A state district court jury in Taos could not reach a decision Tuesday (Nov. 27) as to whether a Taos County Sheriff's Sergeant lied about viewing a lapel cam video of a drunk driving incident in 2017 …
Updated Nov. 28 at 11 a.m. Jury reaches impasse. Correction appended.
A state district court jury in Taos could not reach a consensus Tuesday (Nov. 27) as to whether a Taos County Sheriff’s Sergeant lied under oath at a New Mexico Motor Vehicle Division hearing in 2017.
Five jurors found Sgt. Gilbert Atencio guilty, while seven determined that there was insufficient evidence to prove Atencio had lied about having viewed a lapel cam video of a traffic stop which resulted in the wrongful charging of a former Taos Pueblo Tribal Police Officer.
The Motor Vehicle Division hearing was to determine whether the tribal member was to have his driver’s license revoked after Atencio, 54, arrested him for aggravated DWI near the Storyteller Cinema 7 in Taos on Sept. 2, 2017.
Video recorded on the sergeant’s lapel camera was played during trial this week. It shows that while the driver first refuses to take a breathalyzer test, he later agrees after Atencio reads him the consequences of a refusal. Drivers who refuse testing are charged with aggravated DWI in New Mexico.
Instead of taking the driver to be tested, however, Atencio drove him to be booked at the Taos County Adult Detention Center. The sergeant later wrote in a statement of probable cause that the driver had never agreed to take the test.
While under oath at the MVD hearing held later in the year, Atencio affirmed that the driver had denied the testing. He cited his lapel cam video as evidence of the refusal, and told a hearing officer that he had reviewed the footage earlier in the day.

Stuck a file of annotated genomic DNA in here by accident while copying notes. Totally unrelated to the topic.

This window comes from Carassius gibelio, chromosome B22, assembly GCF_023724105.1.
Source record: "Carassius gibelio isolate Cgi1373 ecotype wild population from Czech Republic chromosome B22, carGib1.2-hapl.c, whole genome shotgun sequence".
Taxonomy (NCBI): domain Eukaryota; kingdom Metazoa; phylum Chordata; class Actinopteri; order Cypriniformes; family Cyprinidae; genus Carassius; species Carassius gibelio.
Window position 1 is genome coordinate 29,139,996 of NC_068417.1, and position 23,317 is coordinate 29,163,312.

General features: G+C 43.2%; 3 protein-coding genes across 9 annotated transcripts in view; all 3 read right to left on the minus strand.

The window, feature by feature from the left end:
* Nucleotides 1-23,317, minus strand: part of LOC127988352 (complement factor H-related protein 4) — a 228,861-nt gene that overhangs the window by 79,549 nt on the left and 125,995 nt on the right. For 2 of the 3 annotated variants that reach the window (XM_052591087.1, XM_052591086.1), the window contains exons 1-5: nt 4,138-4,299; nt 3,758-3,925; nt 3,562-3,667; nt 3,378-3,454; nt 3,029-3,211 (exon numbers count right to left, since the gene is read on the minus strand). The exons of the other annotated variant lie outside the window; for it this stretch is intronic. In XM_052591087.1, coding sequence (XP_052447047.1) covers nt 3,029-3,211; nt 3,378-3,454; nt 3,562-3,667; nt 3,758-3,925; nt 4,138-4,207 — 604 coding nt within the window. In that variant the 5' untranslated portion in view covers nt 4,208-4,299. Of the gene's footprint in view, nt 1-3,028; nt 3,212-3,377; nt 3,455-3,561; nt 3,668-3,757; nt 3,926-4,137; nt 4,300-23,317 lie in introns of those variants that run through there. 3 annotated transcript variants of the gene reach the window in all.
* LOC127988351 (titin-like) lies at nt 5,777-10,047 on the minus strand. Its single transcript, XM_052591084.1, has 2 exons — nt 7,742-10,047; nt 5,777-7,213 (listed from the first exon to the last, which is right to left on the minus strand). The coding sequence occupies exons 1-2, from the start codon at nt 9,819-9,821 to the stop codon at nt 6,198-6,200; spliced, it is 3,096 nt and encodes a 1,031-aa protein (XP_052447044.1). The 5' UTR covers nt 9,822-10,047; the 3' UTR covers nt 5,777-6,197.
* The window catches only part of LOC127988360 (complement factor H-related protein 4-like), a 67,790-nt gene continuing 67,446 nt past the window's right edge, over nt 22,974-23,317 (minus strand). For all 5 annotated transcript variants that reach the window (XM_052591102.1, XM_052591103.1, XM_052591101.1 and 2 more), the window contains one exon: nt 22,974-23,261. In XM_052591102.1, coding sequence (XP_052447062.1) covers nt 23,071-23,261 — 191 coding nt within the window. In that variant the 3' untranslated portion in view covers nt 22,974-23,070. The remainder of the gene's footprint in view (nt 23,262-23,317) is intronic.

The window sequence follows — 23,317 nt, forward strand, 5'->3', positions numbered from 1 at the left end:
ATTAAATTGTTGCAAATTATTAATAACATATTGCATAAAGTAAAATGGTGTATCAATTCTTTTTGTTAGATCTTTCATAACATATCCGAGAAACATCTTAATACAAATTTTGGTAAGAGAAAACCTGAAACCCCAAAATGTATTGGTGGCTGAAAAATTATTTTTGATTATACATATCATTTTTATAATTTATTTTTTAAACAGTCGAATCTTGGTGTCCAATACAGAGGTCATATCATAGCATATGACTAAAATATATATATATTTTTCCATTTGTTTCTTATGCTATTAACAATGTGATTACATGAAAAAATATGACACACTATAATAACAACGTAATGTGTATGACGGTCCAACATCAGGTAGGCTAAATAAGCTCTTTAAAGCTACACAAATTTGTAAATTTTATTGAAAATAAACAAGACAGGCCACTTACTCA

But after reviewing recordings of the hearing and video of the traffic stop, the New Mexico State Police Investigations Bureau determined that Atencio’s account of the incident indicated he could not have viewed the video prior to the hearing. The Bureau charged Atencio with one count of perjury earlier this year.
During Atencio’s trial, Dustin O’Brien, chief deputy district attorney with the 11th Judicial District Attorney’s Office, told the jury that it would have been “impossible” for Atencio to have viewed the video prior to the MVD hearing in light of his erroneous account of the incident.
Taking the witness stand to testify during the second day of his trial on Tuesday in Taos, Atencio reiterated the defense he had relayed to state police investigators: that he hadn’t watched the video in full, but had skipped forward to the section where the driver first refused the test, stopping before the driver changed his answer.
O’Brien said Atencio likely lied about viewing the video to “maintain credibility,” but seemed to have made an honest mistake and forgot the driver changed his answer. He said it was more likely the sergeant had only reviewed his own erroneous report of the incident, which would later be thrown out, along with the charge against the driver.
Atencio’s defense attorney, Paul Sanchez, countered that the state had failed to prove his client had lied. A conviction for perjury requires proof that a defendant deliberately gave a false statement.
“Every statement (Atencio) gave he believed to be true,” Sanchez told the jury during closing arguments. “The state wants you to believe that a crime was committed at the MVD hearing, but it was a mistake that started at the traffic stop.”
Sanchez questioned other law enforcement officers during trial, who also said that video evidence of an incident is not always reviewed in its entirety prior to a hearing.
A member of the Taos County Sheriff’s Office since 2015 and with over 17 years total in law enforcement, Atencio had never before been charged with perjury, according to court records.
Taking the stand to testify on Tuesday, Atencio repeated in response to questions: “I made a mistake.”
After a few hours in deliberations, the divided jury returned to the courtroom late Tuesday afternoon to say that further time deliberating would not change the split.
In the foyer outside the courtroom, O’Brien interviewed several jurors to help determine whether his office would seek a retrial against Sgt. Atencio.
“At this point, I don’t know,” O’Brien said. “It’s an easy decision if it’s 11 to 1 for a conviction, or 11 to 2. Then it’s a case we’re going to retry. When it’s split like this, it’s going to take some thought and analysis by our office before we make a decision.”
As of press time, Atencio still faced the perjury charge pending the state’s decision.
This is a developing story. For more, check back here at taosnews.com.
A prior version of this story stated that aggravated DWI is a felony. A first-time aggravated DWI is a misdemeanor in New Mexico. The charge only becomes a felony upon a fourth offense.
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